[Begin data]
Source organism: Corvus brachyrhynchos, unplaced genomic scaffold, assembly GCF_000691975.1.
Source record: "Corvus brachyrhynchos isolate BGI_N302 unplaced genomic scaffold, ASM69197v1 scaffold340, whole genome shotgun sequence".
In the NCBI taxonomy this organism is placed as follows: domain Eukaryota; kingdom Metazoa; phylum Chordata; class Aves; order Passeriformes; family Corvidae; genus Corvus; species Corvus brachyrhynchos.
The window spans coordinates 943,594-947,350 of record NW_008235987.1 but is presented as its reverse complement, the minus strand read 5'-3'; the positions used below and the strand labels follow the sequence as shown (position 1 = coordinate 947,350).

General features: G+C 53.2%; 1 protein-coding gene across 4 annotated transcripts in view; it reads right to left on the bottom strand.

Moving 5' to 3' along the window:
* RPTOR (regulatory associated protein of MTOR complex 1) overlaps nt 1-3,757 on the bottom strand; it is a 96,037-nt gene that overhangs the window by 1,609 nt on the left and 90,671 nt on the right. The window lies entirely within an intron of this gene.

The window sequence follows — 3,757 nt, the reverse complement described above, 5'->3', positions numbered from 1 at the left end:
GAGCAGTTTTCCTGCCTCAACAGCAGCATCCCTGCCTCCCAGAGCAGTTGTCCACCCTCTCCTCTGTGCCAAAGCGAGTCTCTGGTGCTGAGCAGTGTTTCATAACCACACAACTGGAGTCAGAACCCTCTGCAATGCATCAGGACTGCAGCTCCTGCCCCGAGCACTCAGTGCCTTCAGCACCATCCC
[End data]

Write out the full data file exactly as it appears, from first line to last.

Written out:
Source organism: Corvus brachyrhynchos, unplaced genomic scaffold, assembly GCF_000691975.1.
Source record: "Corvus brachyrhynchos isolate BGI_N302 unplaced genomic scaffold, ASM69197v1 scaffold340, whole genome shotgun sequence".
In the NCBI taxonomy this organism is placed as follows: domain Eukaryota; kingdom Metazoa; phylum Chordata; class Aves; order Passeriformes; family Corvidae; genus Corvus; species Corvus brachyrhynchos.
The window spans coordinates 943,594-947,350 of record NW_008235987.1 but is presented as its reverse complement, the minus strand read 5'-3'; the positions used below and the strand labels follow the sequence as shown (position 1 = coordinate 947,350).

General features: G+C 53.2%; 1 protein-coding gene across 4 annotated transcripts in view; it reads right to left on the bottom strand.

Moving 5' to 3' along the window:
* RPTOR (regulatory associated protein of MTOR complex 1) overlaps nt 1-3,757 on the bottom strand; it is a 96,037-nt gene that overhangs the window by 1,609 nt on the left and 90,671 nt on the right. The window lies entirely within an intron of this gene.

The window sequence follows — 3,757 nt, the reverse complement described above, 5'->3', positions numbered from 1 at the left end:
GAGCAGTTTTCCTGCCTCAACAGCAGCATCCCTGCCTCCCAGAGCAGTTGTCCACCCTCTCCTCTGTGCCAAAGCGAGTCTCTGGTGCTGAGCAGTGTTTCATAACCACACAACTGGAGTCAGAACCCTCTGCAATGCATCAGGACTGCAGCTCCTGCCCCGAGCACTCAGTGCCTTCAGCACCATCCC